Since 1983 such private suffering has increasingly come to the fore in the attention that politicians and policy makers have given to the victim of crime. Frequently referred to as the politicisation of the victim (first coined by Miers in 1978). How and why this has happened is not for discussion here but there are a number of ingredients to this process worth noting. In the first instance, the use and refinement of the criminal victimisation survey, piloted in 1977 (Sparks, Genn and Dodd, 1977) and then first deployed nationally in 1982, and now an integral feature of discussions on the nature, extent and impact of crime, has been hugely important in placing the crime victim much more squarely on the policy agenda. Also important was the increasing voice and space given to Victim Support in advising government policy in this arena (see Rock, 1990, 2004), though a voice that has been diversified by feminist organisations, those concerned with raising awareness of the impact of crime and the work of the criminal justice professionals on ethnic minority groups, and other victim oriented organisations. Moreover it is important to add to these changes the shifts in the political and policy orientation documented by Garland (2001) and captured by his notion of a 'culture of control' in which the victim of crime has become an important symbolic figure (qua Bottoms 1983) in ensuring continued support for the state. As I have observed elsewhere, 'Through increasingly subtle and not so subtle global and local processes, the state has used victimhood status to reassert its power over citizenship'. (Walklate 2005: 97). Through these processes, in the potential for all of us to be (criminal) victimised we are all simultaneously re-assured of our membership in society: our citizenship.

This symbolic use of the victim, that captures and capitalises on the suffering caused by crime, has been reflected in the New Labour policy agenda since 1997. This reflection has become particularly accented in the more recent efforts to 'rebalance the criminal justice system' (a process emanating from a government White Paper "Justice for All" published in 2002): to locate the interests of the victim at the centre of criminal justice policy concerns. Within these efforts at rebalancing it is also possible to discern what Valier (2004) has called the return of the gothic: a focus on suffering. In this paper then, I am concerned with the ways in which ordinary and mundane criminal victimisation transgresses our everyday sense of well being, and the policy responses that have been put in place to respond to this. The paper falls into three parts. In the first I shall endeavour to offer a critical evaluation of recent efforts that have been made to centre the victim in criminal justice policy. In the second part I shall trace the return to the Gothic and the importance of suffering, within these processes. In the third and concluding section, I shall consider some of the implications of these developments for questions of justice.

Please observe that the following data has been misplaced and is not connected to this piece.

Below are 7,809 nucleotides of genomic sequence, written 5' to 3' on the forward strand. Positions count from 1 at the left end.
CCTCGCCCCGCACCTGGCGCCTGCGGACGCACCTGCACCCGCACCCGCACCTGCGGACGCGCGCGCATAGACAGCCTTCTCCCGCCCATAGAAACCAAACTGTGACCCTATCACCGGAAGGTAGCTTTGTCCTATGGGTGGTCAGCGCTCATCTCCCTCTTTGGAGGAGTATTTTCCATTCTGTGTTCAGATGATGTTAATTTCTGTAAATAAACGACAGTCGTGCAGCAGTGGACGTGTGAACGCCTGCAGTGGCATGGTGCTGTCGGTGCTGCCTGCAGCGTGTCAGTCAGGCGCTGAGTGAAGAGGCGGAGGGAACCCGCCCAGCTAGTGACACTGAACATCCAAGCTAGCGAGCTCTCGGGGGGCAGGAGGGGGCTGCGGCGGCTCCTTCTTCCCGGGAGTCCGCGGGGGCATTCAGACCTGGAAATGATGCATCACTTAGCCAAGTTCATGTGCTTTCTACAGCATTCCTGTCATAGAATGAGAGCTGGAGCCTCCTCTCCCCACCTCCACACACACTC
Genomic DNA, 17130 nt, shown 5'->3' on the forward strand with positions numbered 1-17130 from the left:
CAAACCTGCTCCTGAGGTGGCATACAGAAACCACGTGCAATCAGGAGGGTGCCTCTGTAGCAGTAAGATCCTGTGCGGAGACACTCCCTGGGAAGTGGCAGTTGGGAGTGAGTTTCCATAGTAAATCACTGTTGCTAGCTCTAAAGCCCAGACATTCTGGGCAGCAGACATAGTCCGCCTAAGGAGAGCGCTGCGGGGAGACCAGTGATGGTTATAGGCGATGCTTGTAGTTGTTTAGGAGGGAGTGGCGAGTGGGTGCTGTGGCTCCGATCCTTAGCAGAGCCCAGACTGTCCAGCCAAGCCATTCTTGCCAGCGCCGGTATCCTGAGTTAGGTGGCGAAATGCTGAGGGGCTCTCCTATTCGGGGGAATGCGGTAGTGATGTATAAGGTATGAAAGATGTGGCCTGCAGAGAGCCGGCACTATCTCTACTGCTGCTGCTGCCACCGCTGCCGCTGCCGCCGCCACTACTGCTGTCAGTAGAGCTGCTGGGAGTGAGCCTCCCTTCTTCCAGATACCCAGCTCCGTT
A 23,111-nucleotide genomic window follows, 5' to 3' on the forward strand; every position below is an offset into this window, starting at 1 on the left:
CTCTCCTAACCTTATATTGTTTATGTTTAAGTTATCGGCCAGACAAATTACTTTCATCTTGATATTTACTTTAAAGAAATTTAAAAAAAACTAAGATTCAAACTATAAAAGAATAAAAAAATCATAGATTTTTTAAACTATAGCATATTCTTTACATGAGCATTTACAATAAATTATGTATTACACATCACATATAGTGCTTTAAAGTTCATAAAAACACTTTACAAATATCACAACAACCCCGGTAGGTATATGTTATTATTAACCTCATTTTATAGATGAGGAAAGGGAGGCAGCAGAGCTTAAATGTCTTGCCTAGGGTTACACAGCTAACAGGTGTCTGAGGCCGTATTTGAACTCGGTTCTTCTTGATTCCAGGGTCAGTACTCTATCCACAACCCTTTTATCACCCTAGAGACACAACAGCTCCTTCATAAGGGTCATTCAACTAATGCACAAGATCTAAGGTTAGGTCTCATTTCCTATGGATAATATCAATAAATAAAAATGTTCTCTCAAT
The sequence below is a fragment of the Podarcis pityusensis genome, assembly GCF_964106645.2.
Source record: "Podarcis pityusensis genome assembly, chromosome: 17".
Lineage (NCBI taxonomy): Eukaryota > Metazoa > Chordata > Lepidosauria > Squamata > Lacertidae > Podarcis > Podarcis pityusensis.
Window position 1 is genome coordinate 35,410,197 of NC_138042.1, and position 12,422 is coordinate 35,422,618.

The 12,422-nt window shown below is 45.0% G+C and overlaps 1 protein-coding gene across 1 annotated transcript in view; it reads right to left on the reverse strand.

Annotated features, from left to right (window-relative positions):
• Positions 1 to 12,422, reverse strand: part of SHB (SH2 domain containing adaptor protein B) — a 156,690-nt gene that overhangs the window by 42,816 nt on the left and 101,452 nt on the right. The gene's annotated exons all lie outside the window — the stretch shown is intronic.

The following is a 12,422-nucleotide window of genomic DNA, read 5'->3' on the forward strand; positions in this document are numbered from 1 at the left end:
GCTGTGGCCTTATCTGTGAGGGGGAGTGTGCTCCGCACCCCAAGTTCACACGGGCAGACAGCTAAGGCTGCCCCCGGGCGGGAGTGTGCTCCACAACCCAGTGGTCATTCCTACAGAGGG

Rebalancing the Criminal Justice System

The rebalancing of the criminal justice system in favour of the victim, which as Miers (2007) comments is a suspect conceptual starting point, reached a particular peak in the passing of the Domestic Violence, Crime and Victims Act in 2004. This piece of legislation introduced surcharges on fines and fixed penalties for motoring offences to contribute to the funding of a new Victims Fund, it allowed the Criminal Injuries Compensation Authority to recover payments made to victims from their offenders, it widened the opportunities for victims to be given and to provide information in cases where their offender receives a prison sentence, provided for a Commissioner for Victims and Witnesses and set out a Code of Practice for Victims. The breadth of this legislation in relation to victims of crime was without precedent in England and Wales. In particular The Victims Code of Practice published in October 2005, and effective from April 2006, codified all the expectations and obligations that a victim might have of the criminal justice system and set targets for how and when the criminal justice agencies needed to have responded to and/or delivered services to victims of crime. It also laid out the procedures for complaint should these services not be delivered. Consequently for some, this piece of legislation alone marked the end of a long journey as the victim moved from being the (mere) complainant within the criminal justice system, to being an equal participant within the system as laid out in the Victims Code of Practice. This legislation, seen as a high spot for the crime victim, marks the culmination of a range of related policy developments. Elsewhere I have discussed these policy developments in more detail under four headings (see Walklate 2007 chapter 5): perpetuating welfare; tinkering with adversarialism; moving towards allocution; and restorative justice. These headings are merely a device to delineate different emphases in what is in reality a complex, interrelated policy field, and for the purposes of this paper I shall refer only to particular examples within each of these themes in turn.